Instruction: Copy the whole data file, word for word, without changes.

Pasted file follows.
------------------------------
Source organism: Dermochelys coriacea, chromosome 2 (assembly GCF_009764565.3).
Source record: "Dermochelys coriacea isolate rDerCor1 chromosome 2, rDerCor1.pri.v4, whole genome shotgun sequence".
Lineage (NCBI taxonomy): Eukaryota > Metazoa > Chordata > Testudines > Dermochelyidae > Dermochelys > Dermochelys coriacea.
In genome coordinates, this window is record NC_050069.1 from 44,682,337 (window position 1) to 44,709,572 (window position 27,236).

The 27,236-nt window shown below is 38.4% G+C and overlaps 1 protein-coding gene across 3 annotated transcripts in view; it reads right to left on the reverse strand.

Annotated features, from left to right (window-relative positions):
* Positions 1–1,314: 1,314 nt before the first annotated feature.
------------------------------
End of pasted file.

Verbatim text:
Source organism: Dermochelys coriacea, chromosome 2 (assembly GCF_009764565.3).
Source record: "Dermochelys coriacea isolate rDerCor1 chromosome 2, rDerCor1.pri.v4, whole genome shotgun sequence".
Lineage (NCBI taxonomy): Eukaryota > Metazoa > Chordata > Testudines > Dermochelyidae > Dermochelys > Dermochelys coriacea.
In genome coordinates, this window is record NC_050069.1 from 44,682,337 (window position 1) to 44,709,572 (window position 27,236).

The 27,236-nt window shown below is 38.4% G+C and overlaps 1 protein-coding gene across 3 annotated transcripts in view; it reads right to left on the reverse strand.

Annotated features, from left to right (window-relative positions):
* Positions 1–1,314: 1,314 nt before the first annotated feature.